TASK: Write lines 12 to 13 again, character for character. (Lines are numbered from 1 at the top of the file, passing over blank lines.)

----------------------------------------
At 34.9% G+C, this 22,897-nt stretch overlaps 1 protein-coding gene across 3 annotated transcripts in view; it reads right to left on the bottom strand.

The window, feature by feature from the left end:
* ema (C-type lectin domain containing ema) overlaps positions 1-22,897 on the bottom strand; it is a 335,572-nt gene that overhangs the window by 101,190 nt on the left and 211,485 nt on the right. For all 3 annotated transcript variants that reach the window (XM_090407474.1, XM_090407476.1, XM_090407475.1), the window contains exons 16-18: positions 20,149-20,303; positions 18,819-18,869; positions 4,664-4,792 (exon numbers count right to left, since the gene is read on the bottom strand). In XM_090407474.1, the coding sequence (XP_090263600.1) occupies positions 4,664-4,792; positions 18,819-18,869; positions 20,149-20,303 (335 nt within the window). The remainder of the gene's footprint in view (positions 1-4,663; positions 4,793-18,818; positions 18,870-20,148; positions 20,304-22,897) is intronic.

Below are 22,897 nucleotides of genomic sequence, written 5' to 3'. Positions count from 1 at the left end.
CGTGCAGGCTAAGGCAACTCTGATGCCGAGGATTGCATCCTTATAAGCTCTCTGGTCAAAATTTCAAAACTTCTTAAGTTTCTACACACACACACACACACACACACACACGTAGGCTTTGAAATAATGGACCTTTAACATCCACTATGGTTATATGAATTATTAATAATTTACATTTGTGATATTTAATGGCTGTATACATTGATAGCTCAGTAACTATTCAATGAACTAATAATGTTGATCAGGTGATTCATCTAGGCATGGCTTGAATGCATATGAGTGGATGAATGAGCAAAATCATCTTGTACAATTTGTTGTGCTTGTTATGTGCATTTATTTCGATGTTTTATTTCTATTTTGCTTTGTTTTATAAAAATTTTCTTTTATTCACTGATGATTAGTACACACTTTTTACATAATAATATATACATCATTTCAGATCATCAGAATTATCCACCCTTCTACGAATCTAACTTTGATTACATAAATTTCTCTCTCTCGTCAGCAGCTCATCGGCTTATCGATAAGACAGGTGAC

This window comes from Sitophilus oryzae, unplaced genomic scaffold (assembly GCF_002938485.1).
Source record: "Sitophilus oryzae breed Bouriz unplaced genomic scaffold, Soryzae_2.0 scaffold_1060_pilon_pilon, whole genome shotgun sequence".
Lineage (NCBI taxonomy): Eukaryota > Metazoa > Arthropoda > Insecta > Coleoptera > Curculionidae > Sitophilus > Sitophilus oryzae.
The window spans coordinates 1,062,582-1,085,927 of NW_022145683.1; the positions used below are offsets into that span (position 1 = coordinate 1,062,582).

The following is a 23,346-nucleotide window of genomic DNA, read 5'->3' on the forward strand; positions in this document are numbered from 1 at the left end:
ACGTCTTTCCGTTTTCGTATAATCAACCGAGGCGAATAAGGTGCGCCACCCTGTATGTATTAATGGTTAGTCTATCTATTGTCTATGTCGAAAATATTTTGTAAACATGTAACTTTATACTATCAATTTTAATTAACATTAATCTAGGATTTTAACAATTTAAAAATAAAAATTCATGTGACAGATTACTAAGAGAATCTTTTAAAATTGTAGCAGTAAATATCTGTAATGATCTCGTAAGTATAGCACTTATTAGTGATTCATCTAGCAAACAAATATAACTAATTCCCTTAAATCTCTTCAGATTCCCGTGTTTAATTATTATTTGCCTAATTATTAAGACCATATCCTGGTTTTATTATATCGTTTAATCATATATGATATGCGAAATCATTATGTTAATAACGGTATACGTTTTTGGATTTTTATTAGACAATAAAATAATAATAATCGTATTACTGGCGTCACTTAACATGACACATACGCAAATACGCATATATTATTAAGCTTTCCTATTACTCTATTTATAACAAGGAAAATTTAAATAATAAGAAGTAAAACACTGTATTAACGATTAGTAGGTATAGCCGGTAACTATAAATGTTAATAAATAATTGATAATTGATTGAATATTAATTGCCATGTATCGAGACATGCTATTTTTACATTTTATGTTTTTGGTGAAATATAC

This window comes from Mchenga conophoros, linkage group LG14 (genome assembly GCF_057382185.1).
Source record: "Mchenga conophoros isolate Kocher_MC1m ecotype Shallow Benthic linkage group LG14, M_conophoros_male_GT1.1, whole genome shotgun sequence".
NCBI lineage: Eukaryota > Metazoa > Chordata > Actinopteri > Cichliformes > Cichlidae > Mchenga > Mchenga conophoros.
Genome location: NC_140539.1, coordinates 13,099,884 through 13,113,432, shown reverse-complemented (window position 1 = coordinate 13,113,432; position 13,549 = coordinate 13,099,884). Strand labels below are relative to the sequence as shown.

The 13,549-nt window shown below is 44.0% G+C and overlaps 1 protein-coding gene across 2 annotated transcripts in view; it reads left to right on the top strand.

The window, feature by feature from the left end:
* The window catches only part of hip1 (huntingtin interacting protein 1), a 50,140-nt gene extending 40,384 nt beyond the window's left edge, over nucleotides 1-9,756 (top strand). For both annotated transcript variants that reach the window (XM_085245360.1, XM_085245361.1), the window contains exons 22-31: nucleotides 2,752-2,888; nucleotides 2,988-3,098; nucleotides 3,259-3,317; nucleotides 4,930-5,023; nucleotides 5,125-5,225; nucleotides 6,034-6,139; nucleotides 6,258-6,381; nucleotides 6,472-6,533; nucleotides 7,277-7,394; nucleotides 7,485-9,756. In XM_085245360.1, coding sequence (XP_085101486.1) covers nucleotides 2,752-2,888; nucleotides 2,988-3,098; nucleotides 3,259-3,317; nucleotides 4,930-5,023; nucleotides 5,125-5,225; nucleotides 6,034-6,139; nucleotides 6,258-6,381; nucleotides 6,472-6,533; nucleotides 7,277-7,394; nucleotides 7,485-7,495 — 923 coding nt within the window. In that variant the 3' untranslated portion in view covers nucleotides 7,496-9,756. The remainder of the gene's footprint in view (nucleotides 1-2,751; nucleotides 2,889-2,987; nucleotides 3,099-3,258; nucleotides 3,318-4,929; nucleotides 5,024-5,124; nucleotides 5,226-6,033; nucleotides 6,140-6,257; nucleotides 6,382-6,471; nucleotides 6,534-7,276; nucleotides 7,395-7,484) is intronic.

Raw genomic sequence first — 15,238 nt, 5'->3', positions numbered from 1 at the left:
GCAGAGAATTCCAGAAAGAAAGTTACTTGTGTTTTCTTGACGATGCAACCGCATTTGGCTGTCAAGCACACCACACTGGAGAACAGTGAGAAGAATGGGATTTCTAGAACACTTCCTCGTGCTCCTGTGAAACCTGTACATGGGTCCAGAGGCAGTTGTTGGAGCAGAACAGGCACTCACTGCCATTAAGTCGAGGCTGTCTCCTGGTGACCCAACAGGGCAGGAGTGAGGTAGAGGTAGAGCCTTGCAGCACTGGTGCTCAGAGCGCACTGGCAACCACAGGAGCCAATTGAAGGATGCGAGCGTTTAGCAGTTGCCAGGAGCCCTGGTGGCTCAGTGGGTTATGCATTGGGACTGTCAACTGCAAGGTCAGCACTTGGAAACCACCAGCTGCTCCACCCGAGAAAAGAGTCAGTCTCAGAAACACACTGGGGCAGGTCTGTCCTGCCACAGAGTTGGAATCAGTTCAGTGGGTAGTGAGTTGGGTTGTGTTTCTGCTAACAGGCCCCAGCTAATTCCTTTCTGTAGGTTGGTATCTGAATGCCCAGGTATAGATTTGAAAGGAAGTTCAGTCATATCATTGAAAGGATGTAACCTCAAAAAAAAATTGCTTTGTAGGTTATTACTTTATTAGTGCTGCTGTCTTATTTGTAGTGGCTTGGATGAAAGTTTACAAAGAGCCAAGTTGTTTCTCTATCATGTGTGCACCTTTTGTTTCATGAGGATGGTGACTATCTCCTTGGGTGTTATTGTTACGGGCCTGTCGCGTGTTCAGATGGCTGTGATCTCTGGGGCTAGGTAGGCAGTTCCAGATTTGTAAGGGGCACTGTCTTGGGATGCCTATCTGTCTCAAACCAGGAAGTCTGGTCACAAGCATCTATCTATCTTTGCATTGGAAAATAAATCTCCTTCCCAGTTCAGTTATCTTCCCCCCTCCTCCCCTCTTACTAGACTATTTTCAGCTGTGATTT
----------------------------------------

This window comes from Mchenga conophoros, linkage group LG14 (genome assembly GCF_057382185.1).
Source record: "Mchenga conophoros isolate Kocher_MC1m ecotype Shallow Benthic linkage group LG14, M_conophoros_male_GT1.1, whole genome shotgun sequence".